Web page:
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Latin America and The Caribbean

15/01/2018

A collective statement to empower indigenous women from Latin America

Bolivia, Brazil, Colombia, Costa Rica, Ecuador, El Salvador, Guatemala, Honduras, Mexico, Nicaragua, Panama, Paraguay and Peru, work on a common front by indigenous communities and to achieve the zero hunger goal.

Wayuu girls in Colombia

Following the forum "Empowering indigenous women to eradicate hunger and malnutrition in Latin America and the Caribbean", which was held in Mexico last week involving 13 countries from the region, a political statement was released declaring that indigenous women, organizations and communities, together with national and local governments, will promote collaborative agenda to encourage empowerment.

During the event, the participants stressed the importance of promoting the integration of an intercultural and gender perspective in regional instruments, thus encouraging the establishment of a Strategy for Indigenous Peoples in the context of the SAN CELAC Plan -that focuses on the role of indigenous women.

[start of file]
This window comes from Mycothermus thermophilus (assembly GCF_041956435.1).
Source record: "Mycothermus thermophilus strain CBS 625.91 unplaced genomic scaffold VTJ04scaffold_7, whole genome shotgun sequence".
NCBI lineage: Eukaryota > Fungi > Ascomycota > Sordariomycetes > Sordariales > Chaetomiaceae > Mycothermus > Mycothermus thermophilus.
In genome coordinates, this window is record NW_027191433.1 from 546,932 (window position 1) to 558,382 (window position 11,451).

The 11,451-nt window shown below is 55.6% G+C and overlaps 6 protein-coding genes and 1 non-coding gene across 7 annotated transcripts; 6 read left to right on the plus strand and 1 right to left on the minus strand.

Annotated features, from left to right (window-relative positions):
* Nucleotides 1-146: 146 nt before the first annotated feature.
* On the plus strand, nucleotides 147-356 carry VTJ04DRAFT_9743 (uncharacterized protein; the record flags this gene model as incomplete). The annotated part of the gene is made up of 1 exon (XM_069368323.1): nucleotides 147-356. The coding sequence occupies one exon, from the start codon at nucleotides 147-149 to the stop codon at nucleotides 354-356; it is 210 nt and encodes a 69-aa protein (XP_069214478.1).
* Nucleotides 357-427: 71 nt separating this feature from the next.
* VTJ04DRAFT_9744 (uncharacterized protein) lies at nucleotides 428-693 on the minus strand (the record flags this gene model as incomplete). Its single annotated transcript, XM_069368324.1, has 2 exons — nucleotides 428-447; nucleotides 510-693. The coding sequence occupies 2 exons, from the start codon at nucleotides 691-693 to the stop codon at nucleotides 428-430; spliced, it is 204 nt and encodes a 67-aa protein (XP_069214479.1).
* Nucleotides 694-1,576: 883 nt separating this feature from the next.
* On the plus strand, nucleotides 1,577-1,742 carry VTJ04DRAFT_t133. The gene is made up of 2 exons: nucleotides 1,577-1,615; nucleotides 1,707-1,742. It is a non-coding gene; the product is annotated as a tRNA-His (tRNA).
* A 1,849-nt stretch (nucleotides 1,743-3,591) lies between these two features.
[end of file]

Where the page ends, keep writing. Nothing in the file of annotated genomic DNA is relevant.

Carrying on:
In closing the high-level forum, the undersecretary for Rural Development SAGARPA, Mely Romero Celis, pointed out that Mexico has made progress on the issue of indigenous women, and there are many examples of public policy operating in that sense, but she acknowledged that there is much to do yet, concluding that  "we will continue to shed light in that direction in order to keep walking and defining guidelines for the new design of public policies".

The Political Declaration also stated that indigenous women and governments commit to follow up the agreements reached at this forum through a permanent mechanism for dialogue between the two in the context of national, subregional and regional progresses towards the "Zero Hunger" goal.

Meanwhile, governments suggested that indigenous women's organizations should continue to contribute to the eradication of poverty, hunger and all forms of malnutrition using their ancestral knowledge, as well as their commitment with communities and individuals.

Please note that this article was not originally written in this language.
This article is incomplete. Click here to read the full text from its original source, FAO Americas
Photo Credit: Mario Carvajal (CC BY 2.0)

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